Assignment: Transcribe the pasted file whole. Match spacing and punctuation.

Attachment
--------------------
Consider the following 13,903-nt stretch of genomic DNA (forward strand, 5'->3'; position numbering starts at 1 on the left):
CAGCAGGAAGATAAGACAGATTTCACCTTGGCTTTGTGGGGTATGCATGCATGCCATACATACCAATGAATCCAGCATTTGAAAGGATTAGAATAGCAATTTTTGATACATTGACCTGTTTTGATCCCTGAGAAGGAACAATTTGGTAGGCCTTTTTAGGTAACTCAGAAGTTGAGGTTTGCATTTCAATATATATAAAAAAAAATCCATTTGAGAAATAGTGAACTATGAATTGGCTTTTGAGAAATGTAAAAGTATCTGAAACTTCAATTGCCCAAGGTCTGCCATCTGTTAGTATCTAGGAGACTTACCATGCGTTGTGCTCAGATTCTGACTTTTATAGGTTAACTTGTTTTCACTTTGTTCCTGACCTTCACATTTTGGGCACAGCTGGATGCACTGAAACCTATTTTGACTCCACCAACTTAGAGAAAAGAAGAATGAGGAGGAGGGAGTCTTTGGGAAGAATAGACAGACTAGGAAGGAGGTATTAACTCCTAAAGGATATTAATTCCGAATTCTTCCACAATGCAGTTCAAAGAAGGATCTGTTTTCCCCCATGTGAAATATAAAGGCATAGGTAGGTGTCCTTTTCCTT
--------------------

Consider the following 13,903-nt stretch of genomic DNA (forward strand, 5'->3'; position numbering starts at 1 on the left):
CAGCAGGAAGATAAGACAGATTTCACCTTGGCTTTGTGGGGTATGCATGCATGCCATACATACCAATGAATCCAGCATTTGAAAGGATTAGAATAGCAATTTTTGATACATTGACCTGTTTTGATCCCTGAGAAGGAACAATTTGGTAGGCCTTTTTAGGTAACTCAGAAGTTGAGGTTTGCATTTCAATATATATAAAAAAAAATCCATTTGAGAAATAGTGAACTATGAATTGGCTTTTGAGAAATGTAAAAGTATCTGAAACTTCAATTGCCCAAGGTCTGCCATCTGTTAGTATCTAGGAGACTTACCATGCGTTGTGCTCAGATTCTGACTTTTATAGGTTAACTTGTTTTCACTTTGTTCCTGACCTTCACATTTTGGGCACAGCTGGATGCACTGAAACCTATTTTGACTCCACCAACTTAGAGAAAAGAAGAATGAGGAGGAGGGAGTCTTTGGGAAGAATAGACAGACTAGGAAGGAGGTATTAACTCCTAAAGGATATTAATTCCGAATTCTTCCACAATGCAGTTCAAAGAAGGATCTGTTTTCCCCCATGTGAAATATAAAGGCATAGGTAGGTGTCCTTTTCCTT